One of the main reasons why it is important to work with an attorney to devise your estate plan is because as a layperson, it is unlikely that you would understand all of your options. There are many different ways to proceed, and the optimal course of action will depend upon the circumstances.
A major misconception that often enters the picture is the idea that trusts are only used by very wealthy people. The above statement could potentially be true, but you would have to remove the word “only.”
There are different types of trusts, and they serve varying different aims. Some of them can be very useful for folks that are not among the financial elite. Let’s drill down a bit to provide an explanation.
Some trusts are irrevocable, and the name is self-explanatory. The fact that you cannot rescind or dissolve the trust once it has been created has certain implications.
In legal parlance, when you establish an irrevocable trust, you are surrendering incidents of ownership of the resources that you convey into it. That’s a fancy way to say that you as an individual no longer own the assets; they belong to the trust.
Why would you ever want to get yourself into this situation?
The majority of senior citizens will need help with their activities of daily living at some point in time. According to the United States Department of Health and Human Services, 35 percent of them will eventually reside in nursing homes.
We have office in Essex Junction, Vermont. Coincidentally, the median annual charge for nursing home care in both places is just under $150,000. The average length of stay is one year, and married couples have to be prepared for two different sets of nursing home bills.
Many would say that it is not fair, but Medicare does not pay for the custodial care that nursing homes provide. Medicaid does cover long-term care, and it has become the de facto source of long-term care insurance in the United States.
You are probably aware of the fact that Medicaid is a need-based program, so you cannot qualify if your countable assets exceed $2000 in value. The obvious solution would be to give gifts to your loved ones. This would essentially be an exercise in giving them their inheritances in advance.
Unfortunately, you cannot find out that you need long-term care today and give away your assets tomorrow to qualify for Medicaid. The gift giving must be completed at least five years before you submit your application for coverage.
This is why advance planning is key, and your nursing home asset protection strategy can be built around an irrevocable income-only Medicaid trust. Since you would be surrendering incidents of ownership, the principal would not be counted if and when you apply for Medicaid.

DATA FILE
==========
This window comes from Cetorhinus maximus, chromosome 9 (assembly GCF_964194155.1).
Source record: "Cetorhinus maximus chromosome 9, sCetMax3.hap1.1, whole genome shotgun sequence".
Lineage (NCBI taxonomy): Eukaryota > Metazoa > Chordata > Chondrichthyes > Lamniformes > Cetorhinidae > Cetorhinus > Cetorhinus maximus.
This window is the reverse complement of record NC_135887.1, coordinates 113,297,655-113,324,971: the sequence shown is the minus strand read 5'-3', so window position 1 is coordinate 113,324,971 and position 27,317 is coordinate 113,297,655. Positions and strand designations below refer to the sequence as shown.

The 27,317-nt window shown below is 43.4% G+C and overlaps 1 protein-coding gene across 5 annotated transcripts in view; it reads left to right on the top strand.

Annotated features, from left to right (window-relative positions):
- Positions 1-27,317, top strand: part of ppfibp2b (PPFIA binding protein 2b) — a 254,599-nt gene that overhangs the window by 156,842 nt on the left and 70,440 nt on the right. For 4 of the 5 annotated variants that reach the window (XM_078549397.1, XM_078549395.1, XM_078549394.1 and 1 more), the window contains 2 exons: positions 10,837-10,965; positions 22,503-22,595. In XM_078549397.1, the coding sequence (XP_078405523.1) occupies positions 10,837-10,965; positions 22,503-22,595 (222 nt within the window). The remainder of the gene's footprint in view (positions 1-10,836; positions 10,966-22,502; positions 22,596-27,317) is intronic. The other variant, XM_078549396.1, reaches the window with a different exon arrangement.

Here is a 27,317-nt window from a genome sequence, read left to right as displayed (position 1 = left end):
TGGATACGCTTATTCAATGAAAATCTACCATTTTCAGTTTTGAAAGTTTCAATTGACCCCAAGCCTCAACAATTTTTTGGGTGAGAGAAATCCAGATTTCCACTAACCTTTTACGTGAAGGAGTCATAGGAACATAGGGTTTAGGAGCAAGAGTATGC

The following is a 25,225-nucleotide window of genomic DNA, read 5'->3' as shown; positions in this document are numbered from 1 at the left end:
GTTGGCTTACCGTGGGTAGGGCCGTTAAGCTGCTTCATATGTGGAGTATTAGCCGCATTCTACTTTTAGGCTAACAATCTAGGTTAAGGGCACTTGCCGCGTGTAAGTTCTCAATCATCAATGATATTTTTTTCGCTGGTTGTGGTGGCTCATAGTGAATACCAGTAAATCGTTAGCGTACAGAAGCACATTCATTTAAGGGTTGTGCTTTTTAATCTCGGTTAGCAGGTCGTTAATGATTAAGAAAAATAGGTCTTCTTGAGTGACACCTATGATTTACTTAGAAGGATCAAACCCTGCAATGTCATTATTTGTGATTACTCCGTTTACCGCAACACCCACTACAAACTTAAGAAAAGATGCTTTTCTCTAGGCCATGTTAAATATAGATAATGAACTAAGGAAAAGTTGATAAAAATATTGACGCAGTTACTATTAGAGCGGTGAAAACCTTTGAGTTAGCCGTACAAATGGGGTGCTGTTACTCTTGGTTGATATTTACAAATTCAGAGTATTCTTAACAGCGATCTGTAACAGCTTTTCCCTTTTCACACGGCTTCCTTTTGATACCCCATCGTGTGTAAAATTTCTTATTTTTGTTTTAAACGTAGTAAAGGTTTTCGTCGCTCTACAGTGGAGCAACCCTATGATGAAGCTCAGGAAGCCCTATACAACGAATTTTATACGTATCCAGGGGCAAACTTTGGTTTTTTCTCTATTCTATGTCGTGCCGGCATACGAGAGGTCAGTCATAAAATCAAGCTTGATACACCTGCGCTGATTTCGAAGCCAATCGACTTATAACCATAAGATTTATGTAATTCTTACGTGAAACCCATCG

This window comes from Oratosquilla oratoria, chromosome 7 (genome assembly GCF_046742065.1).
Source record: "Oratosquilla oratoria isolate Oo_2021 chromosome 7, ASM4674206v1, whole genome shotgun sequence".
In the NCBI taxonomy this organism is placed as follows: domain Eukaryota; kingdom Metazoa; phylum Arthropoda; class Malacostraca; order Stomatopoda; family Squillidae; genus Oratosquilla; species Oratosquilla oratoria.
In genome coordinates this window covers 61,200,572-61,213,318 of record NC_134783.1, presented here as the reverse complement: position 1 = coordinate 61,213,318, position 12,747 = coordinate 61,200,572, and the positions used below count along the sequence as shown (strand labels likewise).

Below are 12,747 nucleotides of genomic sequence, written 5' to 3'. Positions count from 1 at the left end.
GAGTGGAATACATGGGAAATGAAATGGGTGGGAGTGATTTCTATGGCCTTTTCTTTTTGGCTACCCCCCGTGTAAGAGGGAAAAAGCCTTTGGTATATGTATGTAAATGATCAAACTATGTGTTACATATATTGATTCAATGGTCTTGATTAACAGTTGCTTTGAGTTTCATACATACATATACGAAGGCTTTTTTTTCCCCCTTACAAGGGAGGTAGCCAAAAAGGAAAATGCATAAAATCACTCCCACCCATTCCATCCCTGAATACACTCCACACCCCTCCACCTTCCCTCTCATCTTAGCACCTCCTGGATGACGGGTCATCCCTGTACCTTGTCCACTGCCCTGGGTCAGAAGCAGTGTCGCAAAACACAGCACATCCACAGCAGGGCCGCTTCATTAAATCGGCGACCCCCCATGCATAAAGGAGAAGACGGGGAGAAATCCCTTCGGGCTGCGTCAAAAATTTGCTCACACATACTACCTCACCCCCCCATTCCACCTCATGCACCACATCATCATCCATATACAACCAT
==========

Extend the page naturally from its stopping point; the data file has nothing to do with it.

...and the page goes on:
If there are income producing assets in the trust, you can accept distributions of the appreciation until you actually qualify for Medicaid. About that point, most of the income would be diverted toward the cost of the care you are receiving.
Estate Tax Efficiency
There are irrevocable trusts that very wealthy people use to gain estate tax efficiency. Assets that have been conveyed into these trusts are no longer part of your estate for tax purposes.
Generation-skipping trusts, charitable lead trusts, grantor retained annuity trusts, and qualified personal residence trusts are some of the options.
Revocable Living Trusts
The revocable living trust is in a different category. Since you can choose to revoke this type of trust, you retain incidents of ownership. As a result, assets in the trust would be part of your estate, and they would count if you were to apply for Medicaid.
There are many advantages to be gained if you use a living trust instead of a last will. One of them is the avoidance of probate. If you use a will instead of a living trust, it would be admitted to probate, which is a time-consuming and expensive legal process that strips your family of privacy.
Schedule a Remote Consultation!
If you are ready to put an estate plan in place, we are here to help. We are offering consultations through teleconferencing and video chat, so you can get the same level of service in a risk-free manner.
To schedule a consultation with an attorney from our Vermont office, you can give us a call at 802-879-7133 and you can use our contact page to send us a message if you would prefer to reach out electronically.